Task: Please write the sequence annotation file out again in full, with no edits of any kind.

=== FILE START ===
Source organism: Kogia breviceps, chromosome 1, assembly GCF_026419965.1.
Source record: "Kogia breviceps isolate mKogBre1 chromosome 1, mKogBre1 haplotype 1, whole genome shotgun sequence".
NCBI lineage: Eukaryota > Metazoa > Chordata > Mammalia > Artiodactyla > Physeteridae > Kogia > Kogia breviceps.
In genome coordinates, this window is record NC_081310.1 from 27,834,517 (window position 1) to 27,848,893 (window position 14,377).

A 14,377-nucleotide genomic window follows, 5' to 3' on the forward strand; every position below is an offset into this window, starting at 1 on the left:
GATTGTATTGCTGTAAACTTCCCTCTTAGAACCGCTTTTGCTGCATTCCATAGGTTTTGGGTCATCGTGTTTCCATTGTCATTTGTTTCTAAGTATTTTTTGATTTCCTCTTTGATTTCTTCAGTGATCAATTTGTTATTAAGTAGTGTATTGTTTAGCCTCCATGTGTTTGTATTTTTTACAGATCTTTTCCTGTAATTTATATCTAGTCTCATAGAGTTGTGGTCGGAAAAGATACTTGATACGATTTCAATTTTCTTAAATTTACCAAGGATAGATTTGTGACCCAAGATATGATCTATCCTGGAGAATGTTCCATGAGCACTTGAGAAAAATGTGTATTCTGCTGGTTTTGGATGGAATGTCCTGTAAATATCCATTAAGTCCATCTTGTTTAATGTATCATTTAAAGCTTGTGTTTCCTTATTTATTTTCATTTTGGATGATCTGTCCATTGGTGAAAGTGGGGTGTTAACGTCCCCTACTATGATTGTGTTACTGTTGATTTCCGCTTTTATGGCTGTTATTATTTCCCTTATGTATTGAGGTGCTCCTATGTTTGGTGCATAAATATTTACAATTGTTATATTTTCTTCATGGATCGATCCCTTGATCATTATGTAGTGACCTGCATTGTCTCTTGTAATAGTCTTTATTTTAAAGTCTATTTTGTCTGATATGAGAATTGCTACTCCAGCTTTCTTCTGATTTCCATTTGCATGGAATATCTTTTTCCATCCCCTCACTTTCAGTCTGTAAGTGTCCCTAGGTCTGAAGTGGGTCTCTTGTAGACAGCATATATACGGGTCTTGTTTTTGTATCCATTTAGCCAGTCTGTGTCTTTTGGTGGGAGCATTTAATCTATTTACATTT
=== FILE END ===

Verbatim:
Source organism: Kogia breviceps, chromosome 1, assembly GCF_026419965.1.
Source record: "Kogia breviceps isolate mKogBre1 chromosome 1, mKogBre1 haplotype 1, whole genome shotgun sequence".
NCBI lineage: Eukaryota > Metazoa > Chordata > Mammalia > Artiodactyla > Physeteridae > Kogia > Kogia breviceps.
In genome coordinates, this window is record NC_081310.1 from 27,834,517 (window position 1) to 27,848,893 (window position 14,377).

A 14,377-nucleotide genomic window follows, 5' to 3' on the forward strand; every position below is an offset into this window, starting at 1 on the left:
GATTGTATTGCTGTAAACTTCCCTCTTAGAACCGCTTTTGCTGCATTCCATAGGTTTTGGGTCATCGTGTTTCCATTGTCATTTGTTTCTAAGTATTTTTTGATTTCCTCTTTGATTTCTTCAGTGATCAATTTGTTATTAAGTAGTGTATTGTTTAGCCTCCATGTGTTTGTATTTTTTACAGATCTTTTCCTGTAATTTATATCTAGTCTCATAGAGTTGTGGTCGGAAAAGATACTTGATACGATTTCAATTTTCTTAAATTTACCAAGGATAGATTTGTGACCCAAGATATGATCTATCCTGGAGAATGTTCCATGAGCACTTGAGAAAAATGTGTATTCTGCTGGTTTTGGATGGAATGTCCTGTAAATATCCATTAAGTCCATCTTGTTTAATGTATCATTTAAAGCTTGTGTTTCCTTATTTATTTTCATTTTGGATGATCTGTCCATTGGTGAAAGTGGGGTGTTAACGTCCCCTACTATGATTGTGTTACTGTTGATTTCCGCTTTTATGGCTGTTATTATTTCCCTTATGTATTGAGGTGCTCCTATGTTTGGTGCATAAATATTTACAATTGTTATATTTTCTTCATGGATCGATCCCTTGATCATTATGTAGTGACCTGCATTGTCTCTTGTAATAGTCTTTATTTTAAAGTCTATTTTGTCTGATATGAGAATTGCTACTCCAGCTTTCTTCTGATTTCCATTTGCATGGAATATCTTTTTCCATCCCCTCACTTTCAGTCTGTAAGTGTCCCTAGGTCTGAAGTGGGTCTCTTGTAGACAGCATATATACGGGTCTTGTTTTTGTATCCATTTAGCCAGTCTGTGTCTTTTGGTGGGAGCATTTAATCTATTTACATTT